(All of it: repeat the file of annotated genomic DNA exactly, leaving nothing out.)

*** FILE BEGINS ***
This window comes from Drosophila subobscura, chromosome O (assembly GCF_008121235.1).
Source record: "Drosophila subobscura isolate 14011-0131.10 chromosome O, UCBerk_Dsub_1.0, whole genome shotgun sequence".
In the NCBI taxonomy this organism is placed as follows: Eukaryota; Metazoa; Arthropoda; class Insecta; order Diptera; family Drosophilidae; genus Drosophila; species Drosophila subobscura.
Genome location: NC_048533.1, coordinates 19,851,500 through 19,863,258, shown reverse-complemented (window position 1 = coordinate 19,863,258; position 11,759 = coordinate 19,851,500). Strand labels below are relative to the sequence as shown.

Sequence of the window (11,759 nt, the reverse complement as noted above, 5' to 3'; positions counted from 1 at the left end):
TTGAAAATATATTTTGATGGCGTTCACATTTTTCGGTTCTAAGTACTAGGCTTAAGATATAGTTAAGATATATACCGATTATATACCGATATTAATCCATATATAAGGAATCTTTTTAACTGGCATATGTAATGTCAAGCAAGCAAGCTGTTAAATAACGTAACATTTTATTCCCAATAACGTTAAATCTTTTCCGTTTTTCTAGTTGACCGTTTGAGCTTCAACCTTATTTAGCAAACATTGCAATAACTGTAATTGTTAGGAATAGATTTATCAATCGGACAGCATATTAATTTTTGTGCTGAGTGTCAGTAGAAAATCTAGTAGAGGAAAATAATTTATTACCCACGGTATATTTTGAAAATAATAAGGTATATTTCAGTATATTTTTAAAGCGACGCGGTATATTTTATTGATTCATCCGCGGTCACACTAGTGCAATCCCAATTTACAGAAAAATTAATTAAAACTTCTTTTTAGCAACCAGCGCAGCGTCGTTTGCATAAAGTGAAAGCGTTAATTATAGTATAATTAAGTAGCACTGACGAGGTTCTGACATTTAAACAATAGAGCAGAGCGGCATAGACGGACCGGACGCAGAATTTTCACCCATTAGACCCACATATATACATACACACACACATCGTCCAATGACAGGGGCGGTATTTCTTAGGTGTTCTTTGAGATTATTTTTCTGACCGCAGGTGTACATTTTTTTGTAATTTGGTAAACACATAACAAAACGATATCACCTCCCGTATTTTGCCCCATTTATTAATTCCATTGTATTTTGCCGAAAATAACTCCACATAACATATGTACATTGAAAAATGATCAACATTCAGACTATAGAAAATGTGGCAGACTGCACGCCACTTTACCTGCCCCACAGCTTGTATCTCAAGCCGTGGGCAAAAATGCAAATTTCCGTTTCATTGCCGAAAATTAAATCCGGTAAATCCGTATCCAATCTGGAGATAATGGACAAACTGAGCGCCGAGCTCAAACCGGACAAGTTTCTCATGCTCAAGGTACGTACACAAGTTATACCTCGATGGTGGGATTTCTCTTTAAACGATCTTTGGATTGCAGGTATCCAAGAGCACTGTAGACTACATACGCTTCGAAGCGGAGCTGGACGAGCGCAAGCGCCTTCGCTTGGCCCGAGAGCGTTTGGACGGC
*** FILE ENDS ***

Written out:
This window comes from Drosophila subobscura, chromosome O (assembly GCF_008121235.1).
Source record: "Drosophila subobscura isolate 14011-0131.10 chromosome O, UCBerk_Dsub_1.0, whole genome shotgun sequence".
In the NCBI taxonomy this organism is placed as follows: Eukaryota; Metazoa; Arthropoda; class Insecta; order Diptera; family Drosophilidae; genus Drosophila; species Drosophila subobscura.
Genome location: NC_048533.1, coordinates 19,851,500 through 19,863,258, shown reverse-complemented (window position 1 = coordinate 19,863,258; position 11,759 = coordinate 19,851,500). Strand labels below are relative to the sequence as shown.

Sequence of the window (11,759 nt, the reverse complement as noted above, 5' to 3'; positions counted from 1 at the left end):
TTGAAAATATATTTTGATGGCGTTCACATTTTTCGGTTCTAAGTACTAGGCTTAAGATATAGTTAAGATATATACCGATTATATACCGATATTAATCCATATATAAGGAATCTTTTTAACTGGCATATGTAATGTCAAGCAAGCAAGCTGTTAAATAACGTAACATTTTATTCCCAATAACGTTAAATCTTTTCCGTTTTTCTAGTTGACCGTTTGAGCTTCAACCTTATTTAGCAAACATTGCAATAACTGTAATTGTTAGGAATAGATTTATCAATCGGACAGCATATTAATTTTTGTGCTGAGTGTCAGTAGAAAATCTAGTAGAGGAAAATAATTTATTACCCACGGTATATTTTGAAAATAATAAGGTATATTTCAGTATATTTTTAAAGCGACGCGGTATATTTTATTGATTCATCCGCGGTCACACTAGTGCAATCCCAATTTACAGAAAAATTAATTAAAACTTCTTTTTAGCAACCAGCGCAGCGTCGTTTGCATAAAGTGAAAGCGTTAATTATAGTATAATTAAGTAGCACTGACGAGGTTCTGACATTTAAACAATAGAGCAGAGCGGCATAGACGGACCGGACGCAGAATTTTCACCCATTAGACCCACATATATACATACACACACACATCGTCCAATGACAGGGGCGGTATTTCTTAGGTGTTCTTTGAGATTATTTTTCTGACCGCAGGTGTACATTTTTTTGTAATTTGGTAAACACATAACAAAACGATATCACCTCCCGTATTTTGCCCCATTTATTAATTCCATTGTATTTTGCCGAAAATAACTCCACATAACATATGTACATTGAAAAATGATCAACATTCAGACTATAGAAAATGTGGCAGACTGCACGCCACTTTACCTGCCCCACAGCTTGTATCTCAAGCCGTGGGCAAAAATGCAAATTTCCGTTTCATTGCCGAAAATTAAATCCGGTAAATCCGTATCCAATCTGGAGATAATGGACAAACTGAGCGCCGAGCTCAAACCGGACAAGTTTCTCATGCTCAAGGTACGTACACAAGTTATACCTCGATGGTGGGATTTCTCTTTAAACGATCTTTGGATTGCAGGTATCCAAGAGCACTGTAGACTACATACGCTTCGAAGCGGAGCTGGACGAGCGCAAGCGCCTTCGCTTGGCCCGAGAGCGTTTGGACGGC